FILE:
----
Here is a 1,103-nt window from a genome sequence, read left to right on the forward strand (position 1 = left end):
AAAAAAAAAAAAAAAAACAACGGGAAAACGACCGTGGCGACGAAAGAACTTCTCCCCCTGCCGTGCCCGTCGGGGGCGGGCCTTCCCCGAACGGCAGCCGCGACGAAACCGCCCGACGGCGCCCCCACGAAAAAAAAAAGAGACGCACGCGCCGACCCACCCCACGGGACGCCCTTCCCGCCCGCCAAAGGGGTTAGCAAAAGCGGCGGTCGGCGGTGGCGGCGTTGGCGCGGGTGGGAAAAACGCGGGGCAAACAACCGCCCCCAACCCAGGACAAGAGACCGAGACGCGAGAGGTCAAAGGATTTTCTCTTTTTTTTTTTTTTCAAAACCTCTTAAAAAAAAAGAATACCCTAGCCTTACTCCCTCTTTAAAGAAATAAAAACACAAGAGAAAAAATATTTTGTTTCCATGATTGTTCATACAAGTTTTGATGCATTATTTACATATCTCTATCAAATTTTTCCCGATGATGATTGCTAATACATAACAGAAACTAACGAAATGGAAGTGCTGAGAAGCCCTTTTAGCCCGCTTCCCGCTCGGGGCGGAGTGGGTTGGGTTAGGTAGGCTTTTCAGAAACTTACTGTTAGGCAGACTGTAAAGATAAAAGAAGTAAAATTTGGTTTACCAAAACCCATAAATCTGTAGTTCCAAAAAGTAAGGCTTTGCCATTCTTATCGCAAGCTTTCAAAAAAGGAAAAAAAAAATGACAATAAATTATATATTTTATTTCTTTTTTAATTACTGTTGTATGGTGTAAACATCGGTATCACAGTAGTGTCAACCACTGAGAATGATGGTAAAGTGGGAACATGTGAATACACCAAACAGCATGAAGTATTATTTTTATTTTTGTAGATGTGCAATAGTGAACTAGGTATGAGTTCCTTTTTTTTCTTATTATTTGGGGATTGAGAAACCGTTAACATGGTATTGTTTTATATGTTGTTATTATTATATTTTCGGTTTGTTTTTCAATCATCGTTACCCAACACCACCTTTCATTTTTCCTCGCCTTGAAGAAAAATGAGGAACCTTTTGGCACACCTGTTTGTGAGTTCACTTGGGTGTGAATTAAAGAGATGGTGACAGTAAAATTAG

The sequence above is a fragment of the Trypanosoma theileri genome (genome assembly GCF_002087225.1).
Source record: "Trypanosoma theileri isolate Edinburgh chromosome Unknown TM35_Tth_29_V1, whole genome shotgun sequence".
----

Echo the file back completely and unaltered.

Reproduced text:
Here is a 1,103-nt window from a genome sequence, read left to right on the forward strand (position 1 = left end):
AAAAAAAAAAAAAAAAACAACGGGAAAACGACCGTGGCGACGAAAGAACTTCTCCCCCTGCCGTGCCCGTCGGGGGCGGGCCTTCCCCGAACGGCAGCCGCGACGAAACCGCCCGACGGCGCCCCCACGAAAAAAAAAAGAGACGCACGCGCCGACCCACCCCACGGGACGCCCTTCCCGCCCGCCAAAGGGGTTAGCAAAAGCGGCGGTCGGCGGTGGCGGCGTTGGCGCGGGTGGGAAAAACGCGGGGCAAACAACCGCCCCCAACCCAGGACAAGAGACCGAGACGCGAGAGGTCAAAGGATTTTCTCTTTTTTTTTTTTTTCAAAACCTCTTAAAAAAAAAGAATACCCTAGCCTTACTCCCTCTTTAAAGAAATAAAAACACAAGAGAAAAAATATTTTGTTTCCATGATTGTTCATACAAGTTTTGATGCATTATTTACATATCTCTATCAAATTTTTCCCGATGATGATTGCTAATACATAACAGAAACTAACGAAATGGAAGTGCTGAGAAGCCCTTTTAGCCCGCTTCCCGCTCGGGGCGGAGTGGGTTGGGTTAGGTAGGCTTTTCAGAAACTTACTGTTAGGCAGACTGTAAAGATAAAAGAAGTAAAATTTGGTTTACCAAAACCCATAAATCTGTAGTTCCAAAAAGTAAGGCTTTGCCATTCTTATCGCAAGCTTTCAAAAAAGGAAAAAAAAAATGACAATAAATTATATATTTTATTTCTTTTTTAATTACTGTTGTATGGTGTAAACATCGGTATCACAGTAGTGTCAACCACTGAGAATGATGGTAAAGTGGGAACATGTGAATACACCAAACAGCATGAAGTATTATTTTTATTTTTGTAGATGTGCAATAGTGAACTAGGTATGAGTTCCTTTTTTTTCTTATTATTTGGGGATTGAGAAACCGTTAACATGGTATTGTTTTATATGTTGTTATTATTATATTTTCGGTTTGTTTTTCAATCATCGTTACCCAACACCACCTTTCATTTTTCCTCGCCTTGAAGAAAAATGAGGAACCTTTTGGCACACCTGTTTGTGAGTTCACTTGGGTGTGAATTAAAGAGATGGTGACAGTAAAATTAG

The sequence above is a fragment of the Trypanosoma theileri genome (genome assembly GCF_002087225.1).
Source record: "Trypanosoma theileri isolate Edinburgh chromosome Unknown TM35_Tth_29_V1, whole genome shotgun sequence".